Euro zone finance ministers on Monday urged Greece to conclude talks with its international lenders on the latest review of the country's bailout program as early as this week.
The review by the Troika – the European Commission, ECB and IMF – started in September and has been the longest running since the country took its first bailout in 2010. It checks the country's compliance with reforms and austerity demanded in return for aid.
Greece's finance minister, Yannis Stournaras, was hoping for an agreement by Monday's meeting. The finance ministers acknowledged the progress made since the Troika returned two weeks ago, but there still seem to be disagreements on a number of issues.
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"There are a number of issues still to deal with on the fiscal side, on the banking side and on the reform side.", said Eurogroup President Jeroen Dijsselbloem during a press conference in Brussels.
Greek funding needs aren't as pressing these days as they used to be, but a May deadline nonetheless looms. Two bonds worth a combined 10.2 billion euros are set to mature May 20 and 22. The next tranche of aid from the Troika should be enough to cover this, but the funds need to be released on time.
Greece is still set to receive a 4.9 billion euro loan tranche from the EU and 1.9 billion euros from the IMF. Klaus Regling, who heads the euro zone bailout fund or EFSF, said on Monday that the fund still has 10.1 billion euros in the pipeline for Greece under the current program.
"In Greece, the (Troika) mission is still in the country, so the size and the time of the next disbursement from the EFSF to Greece will depend on the outcome of this mission.", he told reporters after Monday's meeting of finance ministers.
The Bank of Greece and the Troika disagreed last week over the recapitalization needs of Greek banks. Greece puts the figure at 6.4 billion euros ($8.9 billion), while the IMF says it is around 8-9 billion euros.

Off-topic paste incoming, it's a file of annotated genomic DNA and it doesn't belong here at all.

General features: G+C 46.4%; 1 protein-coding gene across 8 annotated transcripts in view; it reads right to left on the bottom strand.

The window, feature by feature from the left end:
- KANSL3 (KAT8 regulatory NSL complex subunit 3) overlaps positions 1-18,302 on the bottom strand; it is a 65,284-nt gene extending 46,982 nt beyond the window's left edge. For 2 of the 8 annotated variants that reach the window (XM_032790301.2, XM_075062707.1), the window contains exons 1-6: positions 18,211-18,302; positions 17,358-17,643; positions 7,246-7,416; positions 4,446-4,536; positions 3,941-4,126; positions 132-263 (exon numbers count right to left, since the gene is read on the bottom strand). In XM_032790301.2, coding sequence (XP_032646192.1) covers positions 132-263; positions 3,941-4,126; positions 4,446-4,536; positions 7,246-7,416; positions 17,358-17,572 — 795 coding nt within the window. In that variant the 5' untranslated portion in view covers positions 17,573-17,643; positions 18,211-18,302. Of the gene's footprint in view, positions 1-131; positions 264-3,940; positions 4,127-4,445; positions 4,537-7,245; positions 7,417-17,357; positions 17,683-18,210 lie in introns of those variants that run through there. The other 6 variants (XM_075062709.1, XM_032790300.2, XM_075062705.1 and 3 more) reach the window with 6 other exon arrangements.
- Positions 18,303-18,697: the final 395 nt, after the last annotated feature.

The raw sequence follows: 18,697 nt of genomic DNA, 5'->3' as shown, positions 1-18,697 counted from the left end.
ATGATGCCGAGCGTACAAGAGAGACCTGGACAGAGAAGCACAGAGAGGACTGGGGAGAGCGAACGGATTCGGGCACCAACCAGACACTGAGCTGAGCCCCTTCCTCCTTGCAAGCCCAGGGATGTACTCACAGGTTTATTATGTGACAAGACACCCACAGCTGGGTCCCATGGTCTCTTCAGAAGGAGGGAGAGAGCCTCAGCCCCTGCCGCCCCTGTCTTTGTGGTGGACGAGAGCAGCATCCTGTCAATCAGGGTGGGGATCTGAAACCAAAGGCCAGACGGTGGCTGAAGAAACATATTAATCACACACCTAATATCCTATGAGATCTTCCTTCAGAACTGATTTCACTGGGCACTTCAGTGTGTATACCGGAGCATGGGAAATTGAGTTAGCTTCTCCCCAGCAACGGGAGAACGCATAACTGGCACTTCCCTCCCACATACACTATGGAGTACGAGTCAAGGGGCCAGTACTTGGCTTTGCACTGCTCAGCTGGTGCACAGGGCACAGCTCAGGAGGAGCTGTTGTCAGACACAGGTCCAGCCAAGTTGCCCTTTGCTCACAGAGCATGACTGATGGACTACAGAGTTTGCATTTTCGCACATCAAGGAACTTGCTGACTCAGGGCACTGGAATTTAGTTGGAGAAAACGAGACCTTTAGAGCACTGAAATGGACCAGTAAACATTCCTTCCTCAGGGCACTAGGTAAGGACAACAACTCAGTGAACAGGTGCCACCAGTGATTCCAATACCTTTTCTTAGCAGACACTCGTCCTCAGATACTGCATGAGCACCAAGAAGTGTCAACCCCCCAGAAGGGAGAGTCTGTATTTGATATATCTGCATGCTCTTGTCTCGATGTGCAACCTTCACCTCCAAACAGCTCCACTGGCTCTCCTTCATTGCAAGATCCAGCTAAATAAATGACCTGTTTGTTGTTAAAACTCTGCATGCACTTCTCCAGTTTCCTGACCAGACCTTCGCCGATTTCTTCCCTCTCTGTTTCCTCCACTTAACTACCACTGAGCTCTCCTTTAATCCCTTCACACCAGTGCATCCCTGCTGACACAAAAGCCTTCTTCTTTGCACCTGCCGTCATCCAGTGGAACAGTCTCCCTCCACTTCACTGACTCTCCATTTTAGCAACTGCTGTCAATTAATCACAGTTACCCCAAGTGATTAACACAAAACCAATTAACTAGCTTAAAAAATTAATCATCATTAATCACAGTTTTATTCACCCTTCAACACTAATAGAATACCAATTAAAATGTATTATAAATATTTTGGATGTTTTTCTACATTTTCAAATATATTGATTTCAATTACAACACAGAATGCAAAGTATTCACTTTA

"We took note of the results of the supervisory stress test in Greece and the asset quality review of the six Greek banks and the ensuing estimates for the banks' recapitalization needs. Now we expect that the necessary capital is injected swiftly into all the banks and is raised first and foremost from private investors and we welcome that two banks have announced recapitalization plans going beyond the requirements stemming from the test," Dijsselbloem said.
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Alpha Bank and Piraeus Bank announced last week their return to capital markets.
According to Kathimerini newspaper, which cited government sources, Greece is under pressure from the Troika to submit a new legal framework that would allow the Greek recapitalization fund to sell shares it acquired from Greek lenders at a lower price. Such a law would be hard to pass through parliament.
Other sticking points seem to be mass layoffs in the public sector and the implementation of the OECD's recommendations to remove regulations that hamper competition, the so-called OECD 'toolkit'.